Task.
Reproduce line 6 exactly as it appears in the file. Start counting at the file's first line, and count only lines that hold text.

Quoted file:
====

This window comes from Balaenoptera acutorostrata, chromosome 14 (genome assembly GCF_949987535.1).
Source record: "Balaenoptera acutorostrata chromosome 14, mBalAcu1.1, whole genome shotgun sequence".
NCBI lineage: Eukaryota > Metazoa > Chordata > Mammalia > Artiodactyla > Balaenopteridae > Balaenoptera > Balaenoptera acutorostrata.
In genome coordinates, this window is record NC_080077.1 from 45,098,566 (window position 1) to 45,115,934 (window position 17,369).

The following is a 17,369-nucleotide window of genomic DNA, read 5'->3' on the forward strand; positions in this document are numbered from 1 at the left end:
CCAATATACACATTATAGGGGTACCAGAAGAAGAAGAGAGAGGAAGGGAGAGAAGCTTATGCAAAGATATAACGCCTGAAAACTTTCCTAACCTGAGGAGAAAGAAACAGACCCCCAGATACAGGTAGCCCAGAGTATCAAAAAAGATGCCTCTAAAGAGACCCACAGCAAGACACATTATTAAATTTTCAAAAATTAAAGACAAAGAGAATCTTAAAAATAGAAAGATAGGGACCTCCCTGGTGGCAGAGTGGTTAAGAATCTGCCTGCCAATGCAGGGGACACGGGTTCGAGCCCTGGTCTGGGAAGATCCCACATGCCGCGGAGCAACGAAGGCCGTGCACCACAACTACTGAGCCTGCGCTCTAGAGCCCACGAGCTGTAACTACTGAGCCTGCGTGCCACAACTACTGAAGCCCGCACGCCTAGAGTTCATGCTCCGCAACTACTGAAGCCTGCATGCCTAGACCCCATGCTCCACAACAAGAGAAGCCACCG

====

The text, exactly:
CCAATATACACATTATAGGGGTACCAGAAGAAGAAGAGAGAGGAAGGGAGAGAAGCTTATGCAAAGATATAACGCCTGAAAACTTTCCTAACCTGAGGAGAAAGAAACAGACCCCCAGATACAGGTAGCCCAGAGTATCAAAAAAGATGCCTCTAAAGAGACCCACAGCAAGACACATTATTAAATTTTCAAAAATTAAAGACAAAGAGAATCTTAAAAATAGAAAGATAGGGACCTCCCTGGTGGCAGAGTGGTTAAGAATCTGCCTGCCAATGCAGGGGACACGGGTTCGAGCCCTGGTCTGGGAAGATCCCACATGCCGCGGAGCAACGAAGGCCGTGCACCACAACTACTGAGCCTGCGCTCTAGAGCCCACGAGCTGTAACTACTGAGCCTGCGTGCCACAACTACTGAAGCCCGCACGCCTAGAGTTCATGCTCCGCAACTACTGAAGCCTGCATGCCTAGACCCCATGCTCCACAACAAGAGAAGCCACCG